{
    ledState = HIGH;  // turn it on
    previousMillis = currentMillis;   // Remember the time
    digitalWrite(ledPin, ledState);    // Update the actual LED
  }
}

Using FireTimer.h to implement your software timers will make you code a lot easier to debug (and will look cleaner).

You should also make sure to initialize the LED output state (HIGH or LOW) in your "setup()" function.

I had a look at your FireTimer but I can’t get it working, just confused me more. I get how it would be better but need help intergrating it. I googled but no real life examples out there yet.

My code works, just cant get rid of that initial OffTime delay.

Could it have something to do with the previousMillis variable?, on startup its set to 0, perhaps setting it higher than OffTime... can't test right now.

I have changed the OffTime variable and the startup delay changes with it.

Am I on the right track?

gogreenpower2:
I had a look at your FireTimer but I can't get it working, just confused me more. I get how it would be better but need help intergrating it. I googled but no real life examples out there yet.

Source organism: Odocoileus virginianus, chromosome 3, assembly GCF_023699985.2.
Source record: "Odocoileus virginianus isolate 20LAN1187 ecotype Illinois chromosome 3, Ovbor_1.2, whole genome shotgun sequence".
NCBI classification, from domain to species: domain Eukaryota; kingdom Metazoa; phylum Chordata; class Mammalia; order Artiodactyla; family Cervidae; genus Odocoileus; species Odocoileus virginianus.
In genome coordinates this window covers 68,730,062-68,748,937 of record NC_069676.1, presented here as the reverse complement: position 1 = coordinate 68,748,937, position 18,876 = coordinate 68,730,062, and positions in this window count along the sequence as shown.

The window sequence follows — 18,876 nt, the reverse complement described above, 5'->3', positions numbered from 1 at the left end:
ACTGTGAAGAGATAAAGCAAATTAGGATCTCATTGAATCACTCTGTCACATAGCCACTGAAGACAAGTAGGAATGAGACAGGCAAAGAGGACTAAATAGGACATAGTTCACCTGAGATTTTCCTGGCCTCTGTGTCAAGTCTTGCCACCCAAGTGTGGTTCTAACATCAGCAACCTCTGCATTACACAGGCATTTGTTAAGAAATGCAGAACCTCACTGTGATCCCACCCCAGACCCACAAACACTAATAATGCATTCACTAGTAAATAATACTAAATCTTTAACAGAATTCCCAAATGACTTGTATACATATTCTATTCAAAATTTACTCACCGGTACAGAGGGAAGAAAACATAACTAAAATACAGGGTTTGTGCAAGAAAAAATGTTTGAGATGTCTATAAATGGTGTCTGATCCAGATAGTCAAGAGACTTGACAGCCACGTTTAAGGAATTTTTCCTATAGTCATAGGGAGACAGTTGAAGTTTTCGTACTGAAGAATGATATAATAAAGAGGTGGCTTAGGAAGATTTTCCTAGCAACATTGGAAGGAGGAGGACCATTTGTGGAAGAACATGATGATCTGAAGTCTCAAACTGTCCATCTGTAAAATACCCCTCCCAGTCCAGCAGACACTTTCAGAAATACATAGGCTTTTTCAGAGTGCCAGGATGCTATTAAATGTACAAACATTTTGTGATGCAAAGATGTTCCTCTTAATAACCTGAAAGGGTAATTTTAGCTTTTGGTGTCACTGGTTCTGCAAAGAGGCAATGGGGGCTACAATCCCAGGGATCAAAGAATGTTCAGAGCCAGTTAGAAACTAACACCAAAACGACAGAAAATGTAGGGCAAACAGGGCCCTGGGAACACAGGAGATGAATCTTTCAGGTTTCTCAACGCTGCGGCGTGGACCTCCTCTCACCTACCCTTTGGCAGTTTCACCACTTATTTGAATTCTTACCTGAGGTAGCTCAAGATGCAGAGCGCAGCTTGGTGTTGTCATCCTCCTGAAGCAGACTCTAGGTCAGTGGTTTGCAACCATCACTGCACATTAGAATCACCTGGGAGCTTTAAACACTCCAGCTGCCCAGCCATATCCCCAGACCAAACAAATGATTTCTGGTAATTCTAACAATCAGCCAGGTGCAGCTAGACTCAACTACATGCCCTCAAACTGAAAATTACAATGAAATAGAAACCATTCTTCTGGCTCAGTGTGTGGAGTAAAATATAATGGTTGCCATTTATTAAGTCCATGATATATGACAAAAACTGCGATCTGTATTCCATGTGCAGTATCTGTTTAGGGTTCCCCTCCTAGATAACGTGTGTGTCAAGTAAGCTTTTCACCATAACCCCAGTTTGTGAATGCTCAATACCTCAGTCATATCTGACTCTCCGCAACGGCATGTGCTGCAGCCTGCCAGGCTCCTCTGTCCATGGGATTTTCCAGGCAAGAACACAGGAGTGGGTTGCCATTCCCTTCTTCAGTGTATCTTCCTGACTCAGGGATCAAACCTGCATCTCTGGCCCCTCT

It's a very simple library and comes with an example:

#include "FireTimer.h"

FireTimer msTimer;
FireTimer usTimer;

void setup()
{
  Serial.begin(115200);

  msTimer.begin(1000);
  usTimer.begin(1000000, MICRO_SECONDS);
}

void loop()
{
  if(msTimer.fire())
    Serial.println("ms");

  if(usTimer.fire())
    Serial.println("us");
}

I'll explain it here to make it more clear:

Include the library to use:

#include "FireTimer.h"

Instantiate 2 instances of the FireTimer class - one for keeping time with millis() and another for keeping time with micros():

FireTimer msTimer;
FireTimer usTimer;

Initialize the timers to both fire off at 1 second intervals without blocking. The first argument of "begin()" is the timeout and the second (optional) argument of "begin()" is the units of the timeout argument (ms or us):

  msTimer.begin(1000);
  usTimer.begin(1000000, MICRO_SECONDS);